Hal and falstaff

Topics: Henry V of England, Falstaff, Henry V Pages: 3 (1211 words) Published: February 20, 2014
Thao Mckenzie 1

Thao McKenzie

English 274-056

Spring 2014

Feburary 3rd, 2014

Falstaff plays a role of substitute father of Hal as same time focus on influencing Hal in to being a leader like his biological father, King Henry.

The relationship between Hal and Falstaff in Henry IV is important to the life of Hal. Father and son is always a complex relationship to handle even under the best of circumstances. The father tries to impart lessons learned to spare, instruct and guide through life hurdles and the son tests limits and trying to figure out the world on his own. Falstaff plays a role of substitute father of Hal as same time focus on influencing Hal in to being a leader like his biological father, King Henry. In this paper, we are going to discuss the nature of relationship between Prince Hal and Flastaff and how they develop it in Henry IV. In act IV, prince Hal and Falstaff develop unusual relations. The two characters frequently exchange good-natured insult towards each other. The reader comes to see this as a reality as they are unfit to have a good relationship with each other. Though they are related through blood, they hate each other with the spontaneous insult they have in this act. Prince Hal is the surrogate son of Falstaff. He is the factious son. Falstaff is said to be the second father. He is like a parent who does not care about their son’s wellbeing. He has no respect at prince Hal. On the hand, prince Hal is the one who persuades him to emulate him to take his parental role. Their relationship with each other leads to the development of a character similar to King Henry. They all want to impress their audience. Falstaff seems to influence Hal into developing character of King Henry. He wants him to like a leader. He teaches him to learning the art of appreciating every small gift the society has to offer. Though Hal relationship is completely different from his relationship with...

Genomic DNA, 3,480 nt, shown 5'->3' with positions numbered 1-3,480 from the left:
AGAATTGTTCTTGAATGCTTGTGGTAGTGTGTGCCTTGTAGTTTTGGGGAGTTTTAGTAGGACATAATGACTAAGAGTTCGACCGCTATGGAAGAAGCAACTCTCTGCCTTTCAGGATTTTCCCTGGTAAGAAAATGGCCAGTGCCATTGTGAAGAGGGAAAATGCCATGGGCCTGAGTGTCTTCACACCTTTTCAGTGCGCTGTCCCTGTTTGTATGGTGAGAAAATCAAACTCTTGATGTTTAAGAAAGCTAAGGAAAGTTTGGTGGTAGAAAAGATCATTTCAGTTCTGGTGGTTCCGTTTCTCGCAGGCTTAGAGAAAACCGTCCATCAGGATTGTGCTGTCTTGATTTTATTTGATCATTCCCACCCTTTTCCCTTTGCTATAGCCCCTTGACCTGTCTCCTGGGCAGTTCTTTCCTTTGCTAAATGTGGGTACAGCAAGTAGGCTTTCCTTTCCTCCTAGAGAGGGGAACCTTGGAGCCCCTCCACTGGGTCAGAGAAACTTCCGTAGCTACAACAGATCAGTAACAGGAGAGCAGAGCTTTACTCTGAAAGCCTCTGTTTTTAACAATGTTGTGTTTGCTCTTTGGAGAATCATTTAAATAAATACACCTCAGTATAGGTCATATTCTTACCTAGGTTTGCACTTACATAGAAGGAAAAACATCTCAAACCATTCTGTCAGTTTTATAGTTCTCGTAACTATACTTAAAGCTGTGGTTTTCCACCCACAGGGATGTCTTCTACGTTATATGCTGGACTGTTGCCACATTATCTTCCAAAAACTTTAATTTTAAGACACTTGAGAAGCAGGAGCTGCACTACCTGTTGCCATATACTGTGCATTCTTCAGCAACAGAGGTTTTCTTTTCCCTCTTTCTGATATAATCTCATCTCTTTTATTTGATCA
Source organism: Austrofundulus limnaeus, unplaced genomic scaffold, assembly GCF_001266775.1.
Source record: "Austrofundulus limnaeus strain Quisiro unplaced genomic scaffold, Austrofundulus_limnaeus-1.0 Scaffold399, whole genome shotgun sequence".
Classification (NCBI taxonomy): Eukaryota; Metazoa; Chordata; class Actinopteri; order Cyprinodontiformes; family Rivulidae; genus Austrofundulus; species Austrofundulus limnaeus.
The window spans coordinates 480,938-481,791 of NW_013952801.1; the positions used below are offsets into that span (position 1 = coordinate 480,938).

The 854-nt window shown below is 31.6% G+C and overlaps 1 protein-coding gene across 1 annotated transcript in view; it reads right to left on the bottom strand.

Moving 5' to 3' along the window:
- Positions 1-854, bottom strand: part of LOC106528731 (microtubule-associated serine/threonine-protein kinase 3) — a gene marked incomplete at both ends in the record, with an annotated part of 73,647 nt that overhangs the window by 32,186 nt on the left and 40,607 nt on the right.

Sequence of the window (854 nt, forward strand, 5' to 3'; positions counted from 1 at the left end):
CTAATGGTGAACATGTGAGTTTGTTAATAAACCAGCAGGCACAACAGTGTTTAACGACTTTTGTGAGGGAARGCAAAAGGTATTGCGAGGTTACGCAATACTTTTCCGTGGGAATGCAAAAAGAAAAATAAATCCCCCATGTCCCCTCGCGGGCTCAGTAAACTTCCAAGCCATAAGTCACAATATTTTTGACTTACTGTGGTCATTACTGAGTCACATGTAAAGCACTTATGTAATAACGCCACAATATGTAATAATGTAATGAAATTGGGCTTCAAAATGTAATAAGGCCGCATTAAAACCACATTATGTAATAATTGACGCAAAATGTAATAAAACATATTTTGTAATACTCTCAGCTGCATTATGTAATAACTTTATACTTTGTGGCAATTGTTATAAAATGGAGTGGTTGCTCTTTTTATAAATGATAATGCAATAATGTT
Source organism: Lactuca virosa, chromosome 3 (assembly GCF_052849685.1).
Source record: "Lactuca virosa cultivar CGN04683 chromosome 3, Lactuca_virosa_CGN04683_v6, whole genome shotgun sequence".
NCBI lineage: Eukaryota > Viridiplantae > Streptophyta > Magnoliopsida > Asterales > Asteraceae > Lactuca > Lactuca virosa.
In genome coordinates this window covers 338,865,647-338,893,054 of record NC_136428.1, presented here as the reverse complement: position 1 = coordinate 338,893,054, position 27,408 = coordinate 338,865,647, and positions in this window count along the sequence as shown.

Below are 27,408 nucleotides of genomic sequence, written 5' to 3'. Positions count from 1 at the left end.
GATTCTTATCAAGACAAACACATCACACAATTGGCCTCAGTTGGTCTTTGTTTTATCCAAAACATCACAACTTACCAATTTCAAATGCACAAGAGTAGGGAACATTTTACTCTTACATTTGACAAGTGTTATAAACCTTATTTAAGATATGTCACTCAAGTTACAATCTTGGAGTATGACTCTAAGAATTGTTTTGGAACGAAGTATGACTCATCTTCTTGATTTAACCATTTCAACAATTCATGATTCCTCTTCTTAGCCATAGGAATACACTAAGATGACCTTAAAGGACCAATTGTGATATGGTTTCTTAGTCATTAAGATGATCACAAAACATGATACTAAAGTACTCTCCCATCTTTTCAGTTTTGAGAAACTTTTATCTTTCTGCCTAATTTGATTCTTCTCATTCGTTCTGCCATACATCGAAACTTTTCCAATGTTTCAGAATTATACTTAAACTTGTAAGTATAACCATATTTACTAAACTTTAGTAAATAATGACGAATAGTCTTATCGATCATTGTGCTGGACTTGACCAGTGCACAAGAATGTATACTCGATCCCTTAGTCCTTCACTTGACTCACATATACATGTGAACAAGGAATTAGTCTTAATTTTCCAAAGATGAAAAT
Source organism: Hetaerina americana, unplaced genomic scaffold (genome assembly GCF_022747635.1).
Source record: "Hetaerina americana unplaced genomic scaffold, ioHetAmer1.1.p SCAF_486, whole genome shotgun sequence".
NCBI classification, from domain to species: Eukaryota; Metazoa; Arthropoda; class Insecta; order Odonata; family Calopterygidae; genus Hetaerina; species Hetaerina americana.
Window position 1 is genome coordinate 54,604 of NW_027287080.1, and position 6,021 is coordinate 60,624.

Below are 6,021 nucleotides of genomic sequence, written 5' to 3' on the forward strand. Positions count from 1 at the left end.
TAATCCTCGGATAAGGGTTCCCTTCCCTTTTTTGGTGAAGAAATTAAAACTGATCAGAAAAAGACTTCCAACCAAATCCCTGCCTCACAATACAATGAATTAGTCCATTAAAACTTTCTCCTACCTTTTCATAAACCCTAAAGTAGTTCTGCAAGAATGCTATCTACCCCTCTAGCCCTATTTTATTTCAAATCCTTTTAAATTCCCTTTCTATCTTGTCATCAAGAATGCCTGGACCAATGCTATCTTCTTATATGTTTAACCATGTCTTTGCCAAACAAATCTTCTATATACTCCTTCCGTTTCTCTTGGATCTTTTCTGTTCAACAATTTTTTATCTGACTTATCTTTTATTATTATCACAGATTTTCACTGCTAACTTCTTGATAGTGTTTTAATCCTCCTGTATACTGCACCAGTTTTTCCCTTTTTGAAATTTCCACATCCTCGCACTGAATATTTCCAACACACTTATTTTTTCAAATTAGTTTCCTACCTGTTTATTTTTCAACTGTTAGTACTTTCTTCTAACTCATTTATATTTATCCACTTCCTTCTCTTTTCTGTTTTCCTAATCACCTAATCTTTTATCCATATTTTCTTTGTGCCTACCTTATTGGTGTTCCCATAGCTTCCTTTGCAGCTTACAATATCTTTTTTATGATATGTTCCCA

Cited: Shakespeare, William, and Emma Smith. King Henry V. Cambridge, UK: Cambridge University Press, 2002. Print.
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